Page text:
Wednesday, February 2, 2011
January 25th marked the birth of a movement in Egypt. February 2nd marked a day of violence in Egypt. The people demonstrating at Cairo’s Tahrir Square were confronted by pro-Mubarak supporters intent on shedding blood. The nightmarish scene resulted in numerous injuries. Al Jazeera and CNN broadcasted it to the world live. On Twitter, the user Beleidy remarked they were reverting back to prehistoric war. People ripped up the streets to create more rocks to throw as others rained down debris from the roofs of buildings across from the museum.
Demonstrators advised that men they caught inciting the mayhem had police IDs on them pointing to direct government involvement in the day’s chaos. Tweeters claimed these men were paid directly by the Government, arriving in buses with machetes and straight razors to attack the peaceful demonstrators. Women and children remained in the center of Tahrir Square as the men protected the perimeter. People cite today’s brutality as evidence of the criminal nature of this regime. The Government denies any involvement with the violence but for observers this seems far fetched.
Friday is scheduled to be the day Mubarak leaves according to the timeline of the demonstrators. The opposition leader El Baradei asked people to maintain the pressure by remaining in the streets in the push to remove Mubarak. Meanwhile Mubarak plays the stubborn old man seemingly unmoved by the destruction unleashing in front of him. If Mubarak remains as stubborn as he has been so far then we are sure to be in for more blood on the streets of Cairo and Egypt. His stance irks his Western allies to be certain and the aftershocks continue to be felt all over the Arab world (the Jordanian King fires members of his cabinet, and in Yemen their leader advises he will not remain in power nor hand it over to his son.)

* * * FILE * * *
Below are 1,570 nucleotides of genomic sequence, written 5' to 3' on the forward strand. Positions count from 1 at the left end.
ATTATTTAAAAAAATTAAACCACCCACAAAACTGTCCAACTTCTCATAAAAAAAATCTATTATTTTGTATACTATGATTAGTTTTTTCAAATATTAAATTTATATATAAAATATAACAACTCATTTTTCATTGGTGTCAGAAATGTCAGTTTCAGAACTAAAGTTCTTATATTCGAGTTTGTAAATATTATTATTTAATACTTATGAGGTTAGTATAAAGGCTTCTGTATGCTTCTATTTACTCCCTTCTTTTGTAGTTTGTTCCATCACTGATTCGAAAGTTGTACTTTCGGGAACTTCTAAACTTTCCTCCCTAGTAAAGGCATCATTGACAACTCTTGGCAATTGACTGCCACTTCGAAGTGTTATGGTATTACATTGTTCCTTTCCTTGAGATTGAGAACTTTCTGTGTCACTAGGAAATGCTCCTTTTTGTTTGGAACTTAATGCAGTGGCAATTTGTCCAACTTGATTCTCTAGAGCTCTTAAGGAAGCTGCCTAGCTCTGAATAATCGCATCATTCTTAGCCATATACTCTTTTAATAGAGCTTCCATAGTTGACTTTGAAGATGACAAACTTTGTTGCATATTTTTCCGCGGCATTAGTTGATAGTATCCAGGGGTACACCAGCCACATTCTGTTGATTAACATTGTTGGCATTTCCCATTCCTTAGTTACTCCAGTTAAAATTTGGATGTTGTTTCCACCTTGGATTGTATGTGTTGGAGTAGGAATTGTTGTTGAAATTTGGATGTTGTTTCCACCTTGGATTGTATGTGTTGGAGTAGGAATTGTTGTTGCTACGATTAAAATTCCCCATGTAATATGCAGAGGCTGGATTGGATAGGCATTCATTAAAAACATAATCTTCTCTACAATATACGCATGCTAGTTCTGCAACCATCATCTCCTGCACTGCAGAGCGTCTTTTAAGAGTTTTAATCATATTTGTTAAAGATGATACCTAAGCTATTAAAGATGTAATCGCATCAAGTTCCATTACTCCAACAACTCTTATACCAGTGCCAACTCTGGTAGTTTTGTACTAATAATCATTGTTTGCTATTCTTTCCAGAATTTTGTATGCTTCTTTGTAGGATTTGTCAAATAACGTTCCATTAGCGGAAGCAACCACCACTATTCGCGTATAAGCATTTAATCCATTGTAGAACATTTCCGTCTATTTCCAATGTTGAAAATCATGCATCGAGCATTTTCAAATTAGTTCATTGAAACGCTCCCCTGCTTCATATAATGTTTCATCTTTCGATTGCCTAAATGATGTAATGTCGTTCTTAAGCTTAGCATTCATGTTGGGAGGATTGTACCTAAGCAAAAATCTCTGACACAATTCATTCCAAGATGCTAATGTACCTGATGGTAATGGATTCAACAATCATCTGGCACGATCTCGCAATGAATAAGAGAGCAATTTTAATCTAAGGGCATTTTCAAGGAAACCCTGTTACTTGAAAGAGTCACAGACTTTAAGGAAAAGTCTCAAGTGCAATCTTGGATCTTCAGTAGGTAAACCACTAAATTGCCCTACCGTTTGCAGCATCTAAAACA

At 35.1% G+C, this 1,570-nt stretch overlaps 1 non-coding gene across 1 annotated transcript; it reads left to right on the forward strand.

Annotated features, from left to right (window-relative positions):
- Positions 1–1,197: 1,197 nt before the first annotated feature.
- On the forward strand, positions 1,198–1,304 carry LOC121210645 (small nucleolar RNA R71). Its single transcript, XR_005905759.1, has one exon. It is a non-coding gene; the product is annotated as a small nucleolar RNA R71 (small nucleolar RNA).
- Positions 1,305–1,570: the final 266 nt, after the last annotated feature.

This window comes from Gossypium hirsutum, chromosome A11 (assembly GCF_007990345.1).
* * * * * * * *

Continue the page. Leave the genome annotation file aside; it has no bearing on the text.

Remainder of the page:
The question on everybody’s lips today questioned the military’s role in this whole thing? They went from exercising restraint to now standing by watching bedlam.
CNN International asks who are these pro-Mubarak demonstrators?
Al Jazeera English blog looks at Tahrir Square.